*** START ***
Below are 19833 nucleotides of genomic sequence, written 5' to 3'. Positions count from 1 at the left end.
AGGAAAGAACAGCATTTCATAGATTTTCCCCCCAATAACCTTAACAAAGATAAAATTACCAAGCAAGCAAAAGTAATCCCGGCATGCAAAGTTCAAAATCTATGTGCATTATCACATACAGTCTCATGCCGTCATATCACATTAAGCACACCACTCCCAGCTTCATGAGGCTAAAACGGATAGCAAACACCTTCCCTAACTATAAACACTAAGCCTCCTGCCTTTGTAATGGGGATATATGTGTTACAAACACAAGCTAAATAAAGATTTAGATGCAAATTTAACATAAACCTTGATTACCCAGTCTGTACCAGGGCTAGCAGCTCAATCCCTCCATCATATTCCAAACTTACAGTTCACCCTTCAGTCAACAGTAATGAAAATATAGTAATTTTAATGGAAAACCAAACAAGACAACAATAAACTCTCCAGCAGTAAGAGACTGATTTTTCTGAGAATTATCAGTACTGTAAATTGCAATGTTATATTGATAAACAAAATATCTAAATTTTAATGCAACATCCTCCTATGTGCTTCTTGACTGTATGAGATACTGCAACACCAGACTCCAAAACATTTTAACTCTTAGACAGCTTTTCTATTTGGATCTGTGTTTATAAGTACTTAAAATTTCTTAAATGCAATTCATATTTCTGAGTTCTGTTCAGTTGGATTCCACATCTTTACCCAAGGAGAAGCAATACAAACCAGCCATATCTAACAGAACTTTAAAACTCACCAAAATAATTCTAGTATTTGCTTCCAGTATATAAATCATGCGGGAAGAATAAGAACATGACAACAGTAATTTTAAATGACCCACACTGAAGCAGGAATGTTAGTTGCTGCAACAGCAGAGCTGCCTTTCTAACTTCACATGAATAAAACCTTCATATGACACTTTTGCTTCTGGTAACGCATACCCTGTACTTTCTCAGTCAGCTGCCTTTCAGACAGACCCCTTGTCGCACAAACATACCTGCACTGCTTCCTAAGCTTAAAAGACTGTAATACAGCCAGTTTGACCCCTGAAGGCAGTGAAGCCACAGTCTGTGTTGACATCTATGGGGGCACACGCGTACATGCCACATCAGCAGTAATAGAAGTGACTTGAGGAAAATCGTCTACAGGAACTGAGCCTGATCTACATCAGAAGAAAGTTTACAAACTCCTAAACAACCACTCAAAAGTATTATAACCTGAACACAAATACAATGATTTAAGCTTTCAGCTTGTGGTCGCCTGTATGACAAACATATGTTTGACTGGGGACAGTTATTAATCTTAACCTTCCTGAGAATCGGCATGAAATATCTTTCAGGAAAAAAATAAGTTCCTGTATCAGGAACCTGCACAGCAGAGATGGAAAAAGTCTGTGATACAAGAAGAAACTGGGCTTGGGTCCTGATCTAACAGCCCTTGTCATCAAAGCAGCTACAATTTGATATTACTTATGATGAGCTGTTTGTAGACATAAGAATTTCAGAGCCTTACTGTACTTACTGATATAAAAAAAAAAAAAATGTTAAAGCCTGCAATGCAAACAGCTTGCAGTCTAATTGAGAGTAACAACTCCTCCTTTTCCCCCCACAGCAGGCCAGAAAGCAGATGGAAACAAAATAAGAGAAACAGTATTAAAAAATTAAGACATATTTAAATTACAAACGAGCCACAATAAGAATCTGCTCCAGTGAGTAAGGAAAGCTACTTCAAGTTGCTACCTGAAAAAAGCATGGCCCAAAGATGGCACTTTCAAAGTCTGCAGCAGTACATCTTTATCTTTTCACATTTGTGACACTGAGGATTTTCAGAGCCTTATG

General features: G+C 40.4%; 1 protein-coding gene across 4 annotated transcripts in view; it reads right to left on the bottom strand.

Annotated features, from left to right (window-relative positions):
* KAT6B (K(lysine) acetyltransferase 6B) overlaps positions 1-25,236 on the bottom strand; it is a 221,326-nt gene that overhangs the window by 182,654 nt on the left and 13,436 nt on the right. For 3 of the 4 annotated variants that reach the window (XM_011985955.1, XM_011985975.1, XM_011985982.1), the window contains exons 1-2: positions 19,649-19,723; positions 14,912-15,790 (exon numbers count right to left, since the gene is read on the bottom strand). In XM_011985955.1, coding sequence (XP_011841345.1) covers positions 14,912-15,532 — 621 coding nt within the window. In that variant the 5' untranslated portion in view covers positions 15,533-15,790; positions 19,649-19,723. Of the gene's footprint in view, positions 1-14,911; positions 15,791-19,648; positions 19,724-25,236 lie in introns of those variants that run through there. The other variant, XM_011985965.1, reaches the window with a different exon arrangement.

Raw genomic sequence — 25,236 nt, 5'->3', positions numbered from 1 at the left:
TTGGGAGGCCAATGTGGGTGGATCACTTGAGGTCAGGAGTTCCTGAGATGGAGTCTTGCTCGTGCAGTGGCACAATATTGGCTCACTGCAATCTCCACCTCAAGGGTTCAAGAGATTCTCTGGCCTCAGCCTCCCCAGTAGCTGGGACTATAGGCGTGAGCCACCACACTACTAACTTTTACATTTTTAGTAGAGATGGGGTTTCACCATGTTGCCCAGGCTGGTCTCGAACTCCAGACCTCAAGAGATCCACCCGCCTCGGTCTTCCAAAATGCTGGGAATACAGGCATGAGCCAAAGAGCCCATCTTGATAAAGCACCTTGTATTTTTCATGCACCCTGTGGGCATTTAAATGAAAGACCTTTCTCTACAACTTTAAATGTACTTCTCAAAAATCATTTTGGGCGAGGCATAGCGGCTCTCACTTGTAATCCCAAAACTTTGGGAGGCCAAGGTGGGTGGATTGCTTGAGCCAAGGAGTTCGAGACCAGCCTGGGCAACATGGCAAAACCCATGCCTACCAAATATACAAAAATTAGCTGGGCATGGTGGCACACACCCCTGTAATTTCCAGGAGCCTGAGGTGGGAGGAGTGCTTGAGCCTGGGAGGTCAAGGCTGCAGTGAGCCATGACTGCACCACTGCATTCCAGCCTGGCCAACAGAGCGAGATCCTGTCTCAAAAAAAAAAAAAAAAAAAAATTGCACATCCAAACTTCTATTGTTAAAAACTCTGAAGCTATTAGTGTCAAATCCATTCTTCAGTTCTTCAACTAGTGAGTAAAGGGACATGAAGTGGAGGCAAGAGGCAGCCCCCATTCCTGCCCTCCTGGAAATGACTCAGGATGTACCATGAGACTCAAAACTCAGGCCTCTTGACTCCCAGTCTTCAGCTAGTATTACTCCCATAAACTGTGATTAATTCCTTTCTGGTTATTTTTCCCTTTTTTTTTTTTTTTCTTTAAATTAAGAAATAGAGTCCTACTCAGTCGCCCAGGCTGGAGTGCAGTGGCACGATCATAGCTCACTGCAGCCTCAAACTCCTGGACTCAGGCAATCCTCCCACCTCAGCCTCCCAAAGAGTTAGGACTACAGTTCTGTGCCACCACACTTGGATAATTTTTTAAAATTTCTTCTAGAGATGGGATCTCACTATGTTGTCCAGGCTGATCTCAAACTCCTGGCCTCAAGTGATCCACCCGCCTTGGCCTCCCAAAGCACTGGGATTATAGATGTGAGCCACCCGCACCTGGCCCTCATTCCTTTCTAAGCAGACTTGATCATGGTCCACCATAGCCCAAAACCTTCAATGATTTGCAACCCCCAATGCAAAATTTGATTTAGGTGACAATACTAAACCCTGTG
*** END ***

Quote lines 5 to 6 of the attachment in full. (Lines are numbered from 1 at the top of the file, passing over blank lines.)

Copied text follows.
* KAT6B (K(lysine) acetyltransferase 6B) overlaps positions 1-25,236 on the bottom strand; it is a 221,326-nt gene that overhangs the window by 182,654 nt on the left and 13,436 nt on the right. For 3 of the 4 annotated variants that reach the window (XM_011985955.1, XM_011985975.1, XM_011985982.1), the window contains exons 1-2: positions 19,649-19,723; positions 14,912-15,790 (exon numbers count right to left, since the gene is read on the bottom strand). In XM_011985955.1, coding sequence (XP_011841345.1) covers positions 14,912-15,532 — 621 coding nt within the window. In that variant the 5' untranslated portion in view covers positions 15,533-15,790; positions 19,649-19,723. Of the gene's footprint in view, positions 1-14,911; positions 15,791-19,648; positions 19,724-25,236 lie in introns of those variants that run through there. The other variant, XM_011985965.1, reaches the window with a different exon arrangement.

Raw genomic sequence — 25,236 nt, 5'->3', positions numbered from 1 at the left: